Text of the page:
Sunday, September 7, 2003

Here's the buzz on pop music



By Larry Nager

Best deal

Hottest ticket, too: There's no getting away from this one. This fall, the 3,000-pound concert gorilla is the Tall Stacks Music, Arts & Heritage Festival, Oct. 15-19. It's the most everything: the most dramatic - and riskiest - premiere of an event, the most unbelievable bargain (five days, 75 acts, $12) Act for act - B.B. King, Lucinda Williams, Nickel Creek, Ricky Skaggs, Keb' Mo' and Los Lobos - it's the best, most diverse festival Greater Cincinnati has ever seen.

Coolest show

Toughest ticket: It's the year's hottest rock band; the concert has been sold out for months (the first date was postponed when front man Jack White broke his finger in July). It's the White Stripes at Bogart's on Nov. 25.

Most massive

Musical melange: The MidPoint Music Festival is the Tristate's fastest-growing rock event. Two hundred bands from all over the country will converge on Cincinnati Sept. 24-27 to showcase their music for civilians and industry folk alike, in clubs all over the place (but mostly downtown). So get out your lint brush, spruce up your best black-on-black outfit and lace up your most comfortable shoes. There's going to be a lot of music out there.

Most traditional

Tom Paxton: Remember when folksingers sang folk songs instead of acoustic pop? Tom Paxton remembers. Paxton, an old-school folkie, is one of the premier songwriters of the original '60s folk revival, penning such classics as "Last Thing on My Mind," "Ramblin' Boy," "I Can't Help But Wonder Where I'm Bound" and "Bottle of Wine." He's also one of the sharpest, funniest topical singer/songwriters of the past 40 years. Nov. 21, the compleat Tom Paxton will be at the 20th Century (8 p.m.; $16; 779-9462).

Coolest jazz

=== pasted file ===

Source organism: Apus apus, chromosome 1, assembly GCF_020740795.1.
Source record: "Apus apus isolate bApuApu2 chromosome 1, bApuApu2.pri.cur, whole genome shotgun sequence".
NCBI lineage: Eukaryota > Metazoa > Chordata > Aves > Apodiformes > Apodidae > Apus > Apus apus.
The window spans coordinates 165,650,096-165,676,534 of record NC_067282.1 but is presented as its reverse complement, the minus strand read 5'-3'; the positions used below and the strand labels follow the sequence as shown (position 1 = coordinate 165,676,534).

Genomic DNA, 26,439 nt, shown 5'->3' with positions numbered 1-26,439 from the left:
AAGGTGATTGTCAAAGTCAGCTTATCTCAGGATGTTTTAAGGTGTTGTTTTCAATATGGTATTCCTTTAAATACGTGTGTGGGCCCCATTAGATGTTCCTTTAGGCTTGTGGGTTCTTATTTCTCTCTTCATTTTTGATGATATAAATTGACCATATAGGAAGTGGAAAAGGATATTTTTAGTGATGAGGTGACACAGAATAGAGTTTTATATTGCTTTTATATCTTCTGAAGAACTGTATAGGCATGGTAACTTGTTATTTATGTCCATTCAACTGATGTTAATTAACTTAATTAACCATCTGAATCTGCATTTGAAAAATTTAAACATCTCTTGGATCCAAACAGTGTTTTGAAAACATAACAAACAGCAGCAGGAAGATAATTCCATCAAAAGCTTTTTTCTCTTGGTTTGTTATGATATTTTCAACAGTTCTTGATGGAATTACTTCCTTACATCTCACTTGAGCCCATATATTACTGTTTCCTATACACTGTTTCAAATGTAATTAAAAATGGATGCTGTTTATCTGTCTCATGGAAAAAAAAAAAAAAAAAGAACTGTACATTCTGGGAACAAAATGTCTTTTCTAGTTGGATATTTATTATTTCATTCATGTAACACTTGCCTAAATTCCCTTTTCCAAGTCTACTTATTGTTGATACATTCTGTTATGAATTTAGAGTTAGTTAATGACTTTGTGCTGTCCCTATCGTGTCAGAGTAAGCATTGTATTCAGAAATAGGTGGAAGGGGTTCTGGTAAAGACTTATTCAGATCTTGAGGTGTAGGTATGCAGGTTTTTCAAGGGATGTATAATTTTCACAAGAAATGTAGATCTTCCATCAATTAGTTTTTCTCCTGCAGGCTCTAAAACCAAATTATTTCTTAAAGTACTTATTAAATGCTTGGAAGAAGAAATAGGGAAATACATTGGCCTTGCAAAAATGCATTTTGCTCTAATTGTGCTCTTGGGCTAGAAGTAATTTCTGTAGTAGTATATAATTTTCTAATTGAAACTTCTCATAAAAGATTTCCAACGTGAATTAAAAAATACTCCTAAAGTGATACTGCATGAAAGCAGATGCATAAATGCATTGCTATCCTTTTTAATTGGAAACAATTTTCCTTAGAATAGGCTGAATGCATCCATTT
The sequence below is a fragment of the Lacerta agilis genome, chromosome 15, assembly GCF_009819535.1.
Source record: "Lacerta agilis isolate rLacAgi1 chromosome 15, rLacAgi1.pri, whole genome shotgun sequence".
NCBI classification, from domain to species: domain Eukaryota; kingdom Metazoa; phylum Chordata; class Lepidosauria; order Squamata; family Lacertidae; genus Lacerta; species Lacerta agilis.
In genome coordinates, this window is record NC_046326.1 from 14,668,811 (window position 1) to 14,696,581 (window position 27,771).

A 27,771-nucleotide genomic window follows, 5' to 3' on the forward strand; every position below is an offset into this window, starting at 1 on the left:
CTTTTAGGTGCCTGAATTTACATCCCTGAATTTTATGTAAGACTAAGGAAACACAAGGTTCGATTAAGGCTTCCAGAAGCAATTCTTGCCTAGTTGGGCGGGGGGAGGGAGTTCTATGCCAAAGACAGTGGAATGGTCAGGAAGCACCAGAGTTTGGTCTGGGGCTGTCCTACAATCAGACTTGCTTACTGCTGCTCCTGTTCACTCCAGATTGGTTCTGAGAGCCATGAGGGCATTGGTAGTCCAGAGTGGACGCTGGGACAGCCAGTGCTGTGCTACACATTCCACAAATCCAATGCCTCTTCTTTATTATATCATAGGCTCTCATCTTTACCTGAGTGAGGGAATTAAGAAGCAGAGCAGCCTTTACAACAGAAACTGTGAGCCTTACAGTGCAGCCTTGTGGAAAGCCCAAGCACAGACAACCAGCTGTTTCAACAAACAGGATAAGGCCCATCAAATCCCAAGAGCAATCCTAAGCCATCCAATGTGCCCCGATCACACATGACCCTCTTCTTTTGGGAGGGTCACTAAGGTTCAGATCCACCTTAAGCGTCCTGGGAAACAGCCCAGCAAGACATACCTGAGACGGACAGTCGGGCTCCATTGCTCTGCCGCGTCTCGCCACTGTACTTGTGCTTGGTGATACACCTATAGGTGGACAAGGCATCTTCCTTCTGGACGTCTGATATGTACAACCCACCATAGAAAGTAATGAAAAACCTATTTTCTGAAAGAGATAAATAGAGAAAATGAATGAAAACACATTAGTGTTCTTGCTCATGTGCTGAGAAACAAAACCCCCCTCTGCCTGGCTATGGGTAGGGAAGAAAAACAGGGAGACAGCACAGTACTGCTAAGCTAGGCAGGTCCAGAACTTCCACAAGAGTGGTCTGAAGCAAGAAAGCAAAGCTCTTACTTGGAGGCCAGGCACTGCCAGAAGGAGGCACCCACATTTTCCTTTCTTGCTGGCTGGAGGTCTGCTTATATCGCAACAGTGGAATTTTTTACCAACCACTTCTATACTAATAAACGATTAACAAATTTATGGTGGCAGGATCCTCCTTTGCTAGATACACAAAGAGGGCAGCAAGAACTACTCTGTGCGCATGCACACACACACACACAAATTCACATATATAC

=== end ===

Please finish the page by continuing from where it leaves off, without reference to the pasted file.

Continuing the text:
Pat Metheny: Pat Metheny changed the world of jazz guitar in the mid-'70s and, 15 Grammys and millions of records later, he's still at it. Any Metheny sighting is an event worth noting. But his Nov. 10 concert here is even more of a must-see. Performing in the intimate, 450-seat Parrish Auditorium on Miami University's Hamilton campus, he'll appear solo and with a stellar trio featuring Christian McBride on bass and Antonio Sanchez on percussion. 7 and 9:30 p.m.; tickets are $32 (513-529-3200).

Cincinnati classic

Celtic Festival: This Teutonic town, home of the Chicken Dance, still has a Celtic soul. Each September that soul comes to full flower at Cincinnati Folk Life's Celtic Festival at Coney Island. Enjoy a Guinness with your fish & chips and hear some of the finest Irish, Scottish, British and American musicians on the planet. Headliners for this year's fest, Sept. 27-28, are Scotland's Old Blind Dogs and the stunning Irish singer Niamh Parsons. The reels start rolling at noon daily. More information: 533-4822.

Biggest reunion

Seldom Scene: For bluegrass fans, it's the equivalent of a Beatles reunion. Nov. 1, the original Seldom Scene - singer/guitarist John Starling, dobro master Mike Auldridge, banjo player Ben Eldrdige and bassist extraordinaire Tom Gray (with Larry Stephenson subbing for the late, great mandolinist/tenor singer John Duffey) - will do their first concert together in the Tristate since the '70s, performing at Parrish Auditorium at Miami University's Hamilton Campus. In the mid-'70s, the Seldom Scene performed and recorded with Linda Ronstadt and Emmylou Harris and was the gold standard of progressive bluegrass (8 p.m.; $18; 513-529-3200).

E-mail lnager@enquirer.com




FALL ARTS PREVIEW

• Visual arts: The buzz | The exhibits | Gotta see it
• Film: The buzz | The films | Gotta see it
• Classical music: The buzz | The events | Gotta hear it
• Dance: The buzz | The events | Gotta see it
• Pop music: The buzz | The events | Gotta hear it
• Theater: The buzz| The productions | Gotta see it

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Martin Meersman
Dave Rohs
Paige Wideman
Steve Zieverink (Unit 2)
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TASTE

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TV

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ALIVE & WELL

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